“Have I Turned Boring?”
Last month, my friend Ally who’s also in her late twenties shared with me her year-end reflection. I had known about her buying a new car and condo unit, but apparently, she had a lot of other adulting endeavors. She had her home’s roof repaired. She initiated pest control services for her whole compound. And, soon — ” The scariest responsibility of them all” — she might have to assume management of her family’s small bakery, on top of her day job.
I admired her even more after knowing about all those big-ticket grown-up things. Needless to say, Ally was proud of herself, too! But she couldn’t help but be saddened by one thing: the thought of letting go of being a child.
“I feel like this is the end of my childhood and I’m getting REALLY OLD.” She expounds:
I feel like I’m turning into a boring person. I don’t go out and let myself get wasted anymore and I’m usually the first to leave the party. I’m like Cinderella who goes home at midnight, and then I think to myself, “Have I turned boring?” I’m not who I used to be. I’m a bit more choosy with what I spend my time on. It’s so mature. :( And I need advice that that’s okay because it feels pretty sad.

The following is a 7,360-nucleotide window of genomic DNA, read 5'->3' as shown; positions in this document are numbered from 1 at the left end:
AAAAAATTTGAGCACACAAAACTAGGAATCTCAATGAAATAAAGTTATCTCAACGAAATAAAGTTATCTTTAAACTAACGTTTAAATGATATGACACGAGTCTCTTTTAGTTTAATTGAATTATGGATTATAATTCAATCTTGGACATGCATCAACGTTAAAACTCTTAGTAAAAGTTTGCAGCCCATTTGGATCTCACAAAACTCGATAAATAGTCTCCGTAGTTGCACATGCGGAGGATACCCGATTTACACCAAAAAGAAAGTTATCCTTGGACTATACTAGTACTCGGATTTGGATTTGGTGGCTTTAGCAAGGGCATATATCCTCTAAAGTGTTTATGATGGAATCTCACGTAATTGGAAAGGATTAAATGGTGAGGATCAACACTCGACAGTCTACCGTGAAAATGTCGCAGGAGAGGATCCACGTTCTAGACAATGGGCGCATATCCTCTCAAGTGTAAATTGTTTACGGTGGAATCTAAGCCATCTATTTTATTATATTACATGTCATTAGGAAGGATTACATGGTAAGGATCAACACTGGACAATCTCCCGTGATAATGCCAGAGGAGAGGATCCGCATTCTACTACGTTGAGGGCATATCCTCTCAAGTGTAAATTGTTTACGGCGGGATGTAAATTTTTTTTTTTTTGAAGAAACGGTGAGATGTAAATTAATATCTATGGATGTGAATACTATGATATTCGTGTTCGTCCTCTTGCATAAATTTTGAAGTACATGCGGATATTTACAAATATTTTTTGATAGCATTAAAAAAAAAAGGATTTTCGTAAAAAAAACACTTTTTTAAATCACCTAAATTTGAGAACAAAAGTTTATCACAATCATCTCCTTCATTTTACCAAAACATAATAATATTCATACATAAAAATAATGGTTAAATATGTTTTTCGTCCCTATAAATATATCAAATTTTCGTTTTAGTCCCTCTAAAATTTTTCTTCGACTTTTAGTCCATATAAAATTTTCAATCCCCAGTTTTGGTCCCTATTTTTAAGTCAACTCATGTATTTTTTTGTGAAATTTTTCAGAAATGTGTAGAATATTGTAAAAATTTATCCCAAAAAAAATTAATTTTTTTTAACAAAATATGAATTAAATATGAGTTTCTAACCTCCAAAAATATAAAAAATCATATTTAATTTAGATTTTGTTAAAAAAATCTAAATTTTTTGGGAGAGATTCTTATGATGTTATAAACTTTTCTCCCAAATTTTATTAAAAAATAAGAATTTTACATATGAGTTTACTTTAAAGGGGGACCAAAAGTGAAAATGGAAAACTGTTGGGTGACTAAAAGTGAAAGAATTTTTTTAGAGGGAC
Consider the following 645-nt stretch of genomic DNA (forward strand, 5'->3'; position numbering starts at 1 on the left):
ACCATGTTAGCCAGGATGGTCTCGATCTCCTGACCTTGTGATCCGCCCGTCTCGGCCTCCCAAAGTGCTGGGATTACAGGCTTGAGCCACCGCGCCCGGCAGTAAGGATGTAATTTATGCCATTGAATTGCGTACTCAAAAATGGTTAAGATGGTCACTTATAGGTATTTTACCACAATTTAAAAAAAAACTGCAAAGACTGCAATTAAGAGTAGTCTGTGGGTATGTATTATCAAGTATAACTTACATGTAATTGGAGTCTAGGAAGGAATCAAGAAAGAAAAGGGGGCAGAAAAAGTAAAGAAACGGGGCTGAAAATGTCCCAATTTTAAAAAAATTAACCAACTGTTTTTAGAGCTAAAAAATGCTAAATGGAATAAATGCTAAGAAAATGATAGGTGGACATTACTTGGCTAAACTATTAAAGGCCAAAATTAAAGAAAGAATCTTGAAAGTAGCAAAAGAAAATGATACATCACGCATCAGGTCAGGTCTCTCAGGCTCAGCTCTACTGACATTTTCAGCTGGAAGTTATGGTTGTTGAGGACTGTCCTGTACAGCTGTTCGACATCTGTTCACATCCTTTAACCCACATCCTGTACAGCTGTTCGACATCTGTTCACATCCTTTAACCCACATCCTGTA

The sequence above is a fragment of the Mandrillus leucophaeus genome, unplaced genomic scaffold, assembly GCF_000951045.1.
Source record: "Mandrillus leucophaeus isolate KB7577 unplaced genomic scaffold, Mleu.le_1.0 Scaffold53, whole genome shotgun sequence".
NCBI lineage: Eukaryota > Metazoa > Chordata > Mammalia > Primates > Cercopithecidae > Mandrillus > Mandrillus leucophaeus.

As I’ll explain more later, I’m grateful Ally talked about this because I realized it was something I, myself, needed to unpack.
This piece answers two questions: What happens when we outgrow things? What is the real beauty of maturity?
The end of an era
Back in college, in a Psychology class, our professor asked us to map out our self-concept. It was pretty elementary homework: write your name at the center of a piece of paper, then add spokes for the things that form your “self”. That is, how do you perceive yourself? What do you identify as? What are your dominant traits and characteristics?
I’d written “daughter”, “sister”, “business student” among other things, but when I had the chance to share my self-concept map, the first thing I said was “I’m a dancer.” By then, I’d been dancing almost throughout my adolescence. I was super active in my university’s dance team. United in our obsession, my teammates and I would quip…